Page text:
1.34      All departments and agencies would derive significant benefit from a whole-of-government strategic plan to achieve the digital transformation of government. Ultimate responsibility for this plan should rest with a central agency that is properly invested with powers and responsibility.

Recommendation 1

1.35      With the increasing demands for government to improve the digital delivery of services and functions, the committee recommends that the government undertake a review of the digital, cyber and data policy functions performed across government—and then establish key digital performance measures shared and reported across departments and agencies.

Recommendation 2

1.36      The committee recommends that the success of government digital transformation should prioritise measurement of user experience—as this is likely to also drive process improvements beyond simply the application of digital technology.

Recommendation 3

1.37      The committee recommends that the government deliver an annual Ministerial Statement on Digital Transformation that reports on cross-portfolio progress to improve digital transformation, identifying leading performance in departments and agencies and also publicly explaining steps to lift performance on projects failing to meet budget or delivery expectations.

The reality of 'digital transformation' so far

1.38      True digital transformation is a higher aspiration. The government to date has been unable to meet even the lower objective of being able to replace aging infrastructure without major mishap.

1.39      Digital projects—rightly or not—have a reputation in the public and private sectors alike for running overtime and over-budget. Over the past five years, however, the government has overseen a litany of failures, largely unprecedented in scale and degree.

1.40      In November 2013, the newly elected Coalition Government initiated an audit of government ICT spending. Although there was some room for improvement, the review was largely positive about the value for money achieved for taxpayers and the nature of risk taken on by departments.

1.41      The same could not be said today. Since the last election we have seen:

1.42      Shortly before this report was tabled, the already overtime and budget Biometric Identification Services project was suspended by the Australian Criminal Intelligence Commission, with contractors escorted off the premises.

1.43      Each individual instance of failure, delay, and cost overrun can be explained by specific factors at the project level. However issues have arisen at every stage of the project lifecycle, in large and small undertakings, and across departments and agencies. The pattern of faults points to broader systemic problems.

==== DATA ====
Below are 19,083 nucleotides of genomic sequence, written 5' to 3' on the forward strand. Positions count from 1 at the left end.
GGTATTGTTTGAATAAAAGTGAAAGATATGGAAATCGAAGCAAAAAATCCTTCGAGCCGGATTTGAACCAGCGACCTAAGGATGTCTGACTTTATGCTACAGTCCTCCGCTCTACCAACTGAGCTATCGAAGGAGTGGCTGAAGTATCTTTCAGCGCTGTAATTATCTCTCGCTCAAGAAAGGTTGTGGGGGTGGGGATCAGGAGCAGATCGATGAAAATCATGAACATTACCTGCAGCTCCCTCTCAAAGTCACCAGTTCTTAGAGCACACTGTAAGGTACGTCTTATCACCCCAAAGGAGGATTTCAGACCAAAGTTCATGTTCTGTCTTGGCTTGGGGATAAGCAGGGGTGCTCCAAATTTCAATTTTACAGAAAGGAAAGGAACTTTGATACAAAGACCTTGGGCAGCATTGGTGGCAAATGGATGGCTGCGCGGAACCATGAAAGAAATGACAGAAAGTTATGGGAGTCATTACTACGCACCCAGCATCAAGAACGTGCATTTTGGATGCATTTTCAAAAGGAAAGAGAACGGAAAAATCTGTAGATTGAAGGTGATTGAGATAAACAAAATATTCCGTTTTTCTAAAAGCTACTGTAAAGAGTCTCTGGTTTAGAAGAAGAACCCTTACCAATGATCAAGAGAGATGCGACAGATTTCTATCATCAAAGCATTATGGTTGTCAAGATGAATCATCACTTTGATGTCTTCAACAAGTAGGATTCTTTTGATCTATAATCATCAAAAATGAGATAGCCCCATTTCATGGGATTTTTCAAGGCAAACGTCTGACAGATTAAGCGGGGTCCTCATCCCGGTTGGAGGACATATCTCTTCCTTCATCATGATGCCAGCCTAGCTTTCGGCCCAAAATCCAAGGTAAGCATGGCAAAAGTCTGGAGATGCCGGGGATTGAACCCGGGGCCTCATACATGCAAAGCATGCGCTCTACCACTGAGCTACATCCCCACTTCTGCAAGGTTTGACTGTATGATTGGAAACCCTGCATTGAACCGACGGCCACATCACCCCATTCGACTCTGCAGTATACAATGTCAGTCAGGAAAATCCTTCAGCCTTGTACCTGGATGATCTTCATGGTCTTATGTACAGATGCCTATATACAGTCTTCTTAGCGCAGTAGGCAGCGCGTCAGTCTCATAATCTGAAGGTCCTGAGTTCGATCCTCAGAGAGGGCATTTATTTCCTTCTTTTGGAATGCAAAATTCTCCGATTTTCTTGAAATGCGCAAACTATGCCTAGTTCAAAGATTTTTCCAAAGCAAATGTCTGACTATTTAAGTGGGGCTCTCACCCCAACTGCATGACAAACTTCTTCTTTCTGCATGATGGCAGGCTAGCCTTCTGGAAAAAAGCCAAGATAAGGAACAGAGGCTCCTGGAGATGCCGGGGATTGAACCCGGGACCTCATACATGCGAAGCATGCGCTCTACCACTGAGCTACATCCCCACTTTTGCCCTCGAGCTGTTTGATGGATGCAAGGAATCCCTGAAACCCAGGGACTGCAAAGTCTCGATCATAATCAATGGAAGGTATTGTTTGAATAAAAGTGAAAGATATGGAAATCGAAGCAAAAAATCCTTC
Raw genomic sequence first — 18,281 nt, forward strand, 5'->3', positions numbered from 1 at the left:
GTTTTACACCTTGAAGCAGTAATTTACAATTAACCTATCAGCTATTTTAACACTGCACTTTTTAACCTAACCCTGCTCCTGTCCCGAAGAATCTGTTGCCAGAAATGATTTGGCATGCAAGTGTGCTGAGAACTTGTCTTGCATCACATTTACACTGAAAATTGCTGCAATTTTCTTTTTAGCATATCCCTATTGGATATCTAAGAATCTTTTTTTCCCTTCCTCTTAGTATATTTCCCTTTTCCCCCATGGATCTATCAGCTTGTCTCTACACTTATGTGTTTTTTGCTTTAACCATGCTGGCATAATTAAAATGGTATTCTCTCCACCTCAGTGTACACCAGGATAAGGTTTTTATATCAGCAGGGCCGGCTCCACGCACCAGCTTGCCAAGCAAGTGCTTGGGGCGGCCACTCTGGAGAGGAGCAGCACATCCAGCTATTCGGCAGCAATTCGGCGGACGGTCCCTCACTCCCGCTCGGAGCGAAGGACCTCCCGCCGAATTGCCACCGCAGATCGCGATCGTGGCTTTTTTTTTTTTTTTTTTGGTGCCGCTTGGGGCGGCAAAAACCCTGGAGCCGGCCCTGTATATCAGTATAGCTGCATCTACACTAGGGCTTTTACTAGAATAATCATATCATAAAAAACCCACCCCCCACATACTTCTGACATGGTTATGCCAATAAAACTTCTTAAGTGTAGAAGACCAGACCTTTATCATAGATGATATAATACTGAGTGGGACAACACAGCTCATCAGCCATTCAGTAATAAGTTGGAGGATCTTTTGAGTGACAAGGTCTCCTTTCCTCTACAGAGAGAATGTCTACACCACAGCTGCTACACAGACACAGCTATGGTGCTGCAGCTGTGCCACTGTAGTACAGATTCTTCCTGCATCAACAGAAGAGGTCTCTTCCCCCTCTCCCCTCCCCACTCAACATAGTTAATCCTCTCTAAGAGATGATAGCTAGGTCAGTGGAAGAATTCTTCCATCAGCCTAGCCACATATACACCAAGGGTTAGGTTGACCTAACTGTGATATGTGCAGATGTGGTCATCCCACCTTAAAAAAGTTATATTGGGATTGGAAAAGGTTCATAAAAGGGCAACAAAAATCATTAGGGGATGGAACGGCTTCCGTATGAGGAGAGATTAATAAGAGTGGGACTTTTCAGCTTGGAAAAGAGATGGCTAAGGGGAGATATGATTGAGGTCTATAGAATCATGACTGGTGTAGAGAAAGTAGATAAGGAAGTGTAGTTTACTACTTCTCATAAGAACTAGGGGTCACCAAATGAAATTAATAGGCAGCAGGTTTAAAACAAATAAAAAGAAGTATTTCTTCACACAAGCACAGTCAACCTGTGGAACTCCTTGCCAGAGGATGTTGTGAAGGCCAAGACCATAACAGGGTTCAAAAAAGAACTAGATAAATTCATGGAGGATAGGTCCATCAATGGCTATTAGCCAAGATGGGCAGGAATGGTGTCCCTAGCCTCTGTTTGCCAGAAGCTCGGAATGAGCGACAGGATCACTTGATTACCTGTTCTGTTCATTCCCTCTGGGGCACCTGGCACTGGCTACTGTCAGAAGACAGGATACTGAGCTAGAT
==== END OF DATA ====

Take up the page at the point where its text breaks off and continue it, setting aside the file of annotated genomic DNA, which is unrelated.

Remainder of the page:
1.44      There seems to be serious deficiencies in the way that departments contract with the private sector. Although some ICT projects are delivered on time and on budget, too often government agencies appear to have assumed a risk that is inconsistent with both the contract price and community expectations.

1.45      There are some examples of improvement. In its contractual arrangements for the WPIT project, for instance, DHS seems more willing to put its partners on risk for failure to deliver than it had been with previous projects in years earlier.

1.46      This is heartening. It is not sufficient or satisfactory, however, to have a learning curve that is half a decade long and billions in taxpayer dollars deep. Nor should each department have to go on its own voyage of discovery.

1.47      An independent audit of completed and ongoing major ICT projects would allow lessons to be drawn from the contracting (and subcontracting) arrangements entered into by departments. It would be able to identify common sources of problems, and compare the allocation and pricing of risk across projects and with best practice.

Recommendation 4

1.48      The Committee recommends that the government establish a regular timetable to independently audit ICT contracting and subcontracting arrangements to identify whether government is taking on a level of risk that is consistent with the contract price and community expectations - and to help identify or improve contracting standards or set better principles based approaches to future contracting.

The cost of consultants and contractors

1.49      It has been difficult for this committee to assess the cost of ICT consultants to the government, both in relation to major projects and for business as usual (BAU) spending.